By ERIN HOWARTH
Daily Globe Correspondent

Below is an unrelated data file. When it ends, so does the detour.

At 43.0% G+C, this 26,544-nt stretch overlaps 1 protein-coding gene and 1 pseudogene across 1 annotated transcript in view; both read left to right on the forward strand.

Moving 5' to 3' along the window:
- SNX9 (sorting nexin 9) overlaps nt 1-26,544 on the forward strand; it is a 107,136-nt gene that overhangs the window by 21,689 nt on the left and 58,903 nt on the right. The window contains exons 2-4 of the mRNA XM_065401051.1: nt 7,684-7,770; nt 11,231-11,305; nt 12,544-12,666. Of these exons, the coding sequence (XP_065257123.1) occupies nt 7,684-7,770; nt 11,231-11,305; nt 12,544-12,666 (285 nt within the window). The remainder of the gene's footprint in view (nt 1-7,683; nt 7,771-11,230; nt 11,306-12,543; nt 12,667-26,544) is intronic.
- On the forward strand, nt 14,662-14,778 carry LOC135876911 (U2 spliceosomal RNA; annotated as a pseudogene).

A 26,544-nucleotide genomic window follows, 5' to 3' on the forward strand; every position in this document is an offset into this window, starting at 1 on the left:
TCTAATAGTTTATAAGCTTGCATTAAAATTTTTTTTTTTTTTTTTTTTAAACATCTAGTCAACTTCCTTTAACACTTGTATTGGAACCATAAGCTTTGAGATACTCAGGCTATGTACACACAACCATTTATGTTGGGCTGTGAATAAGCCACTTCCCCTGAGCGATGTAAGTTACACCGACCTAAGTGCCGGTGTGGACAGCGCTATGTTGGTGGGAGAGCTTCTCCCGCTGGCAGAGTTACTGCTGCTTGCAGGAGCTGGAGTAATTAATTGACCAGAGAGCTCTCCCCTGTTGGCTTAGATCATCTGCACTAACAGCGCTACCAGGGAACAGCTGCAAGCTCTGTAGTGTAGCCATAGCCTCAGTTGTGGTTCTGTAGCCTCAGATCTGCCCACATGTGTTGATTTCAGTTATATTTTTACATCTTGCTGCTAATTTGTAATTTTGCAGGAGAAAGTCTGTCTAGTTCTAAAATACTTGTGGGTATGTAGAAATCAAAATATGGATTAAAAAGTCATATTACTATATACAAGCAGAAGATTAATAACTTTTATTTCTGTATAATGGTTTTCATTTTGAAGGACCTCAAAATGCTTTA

SHELBY - Pioneer Career and Technology Center board members were met with much good news Monday evening during their regular monthly meeting. This good news included new hire recommendations and a successful refinancing of the school's loan.In her financial report, Treasurer Linda Schumacher was pleased to present the board an updated status on the refinancing of the school's Certificates of Participation. In the days immediately following April's board meeting, rates began to drop and Pioneer's advisors from Rockmill Financial advised Schumacher and Superintendent Greg Nickoli to proceed with the refinance.Schumacher said, "We saved $458,000 over the life of the loan so we were really happy." Schumacher also shared that "Rockmill Financial said it was the smoothest sale they've had all year."Nickoli praised Schumacher for her efforts during the entire refinancing experience saying, "She did a tremendous job. She always kept me updated and explained some of the financial terms and processes I didn't quite understand previously."Later in the meeting, upon Nickoli's recommendation, the board voted unanimously to approve the hiring of candidates Jolene Young and Donald Paullin as career technical supervisors for the school.Young comes to Pioneer from Knox County Career Center, where she has been the job training coordinator since 2012. Prior to that she was a CEI coordinator and has extensive experience as an intervention specialist. She has a both a bachelor's and master's degree in Special Education from Ohio University. She also obtained her Administrative License from Ashland University.Paullin has been an Agriculture Instructor with Hardin Northern Local Schools in Dola, Ohio since 2005. He is a graduate of The Ohio State University in Columbus where he majored in Agriculture Education. He holds a master's degree in Educational Leadership from the University of Cincinnati as well as a master's in Instructional Technology from Kent State University.Nickoli said both candidates were able to come out on top during a rigorous interviewing process and, "we are thrilled to have both these individuals joining our administrative team."Both Young and Paullin were present for the board meeting. Young said, "I would like to thank the board and administration for this opportunity and am looking forward to getting started."Paullin shared the same sentiment in appreciating the opportunity at Pioneer and said, "I really believe in what career centers do and I am looking forward to helping our students become better."During his report, Kris Kowalski, director of operations for the High School, introduced Pioneer seniors Logan Spohn and Autumn Swartz, who were on hand to present their senior projects to the board. Kowalski said that thanks to the Gorman-Rupp Foundation, both students earned a scholarship for their projects.Board members listened attentively as Spohn, a student in the carpentry program, presented his project on the dovetail joint and Swartz shared hers on book binding. Spohn had with him a large wooden chest he built which showcases the dovetail joint. Swartz brought a copy of her book which she wrote, illustrated, and bound herself. She is in the graphic arts program at Pioneer.Moving forward, the board voted unanimously to approve the retirements of Ms. Pam Bell and Ms. Cindy Bodkin. Bell has been with Pioneer for 32 years as an instructor in a variety of programs, most recently working in the medical office. Bodkin retires with 35 years experience in education, 27 of which were spent at Pioneer as a classroom instructor in the special needs department.The board also voted unanimously to appoint Nickoli as the representative for the Crawford County Tax Incentive Review Council for 2015 as well as approved the addition of two full make-up days to the end of the school year. Nickoli said so far, Pioneer has had 10 closures, seven two-hour delays, and three blizzard bag days for the 2014-15 school year.The board voted unanimously to adopt a resolution recognizing the Byron Carmean Award winner, which will be presented during Student Awards Night on April 30. Nickoli said there are six candidates this year for Pioneer's most prestigious award.A monetary donation in the amount of $5,500 from Joyce Leimbach to the Dr. Gale J. Leimbach scholarship fund was unanimously approved. Also approved was a donation of tools valued at approximately $3,000 from Judy Alfano of Tractor Supply Co. in Mansfield. These tools will be used in various career technical labs for educational purposes.Additionally, the board approved to adopt resolutions for both Staff Appreciation Week, to be held May 4-8, and for support of partner school levies for Crestline Exempted Village Schools and Wynford Local Schools.Jim Grubbs, director of business affairs, recommended to the board that they adopt a resolution to participate and authorize Metropolitan Educational Council (MEC) to advertise and receive bids for a new school van. It is necessary to go through MEC for bids because the cost of the vehicle is more than $25,000.Grubbs informed the board that Pioneer's fleet has been reduced from seven to five during the last couple of years. "Our two oldest vans are 1993s and we believe they need to go as well," he said. He is suggesting an MPV true nine-passenger van for safety reasons because it looks so much like a bus and better alerts other drivers of its use." The board unanimously approved the resolution.In closing, the board entered into executive session for the purpose of updating the board on negotiations.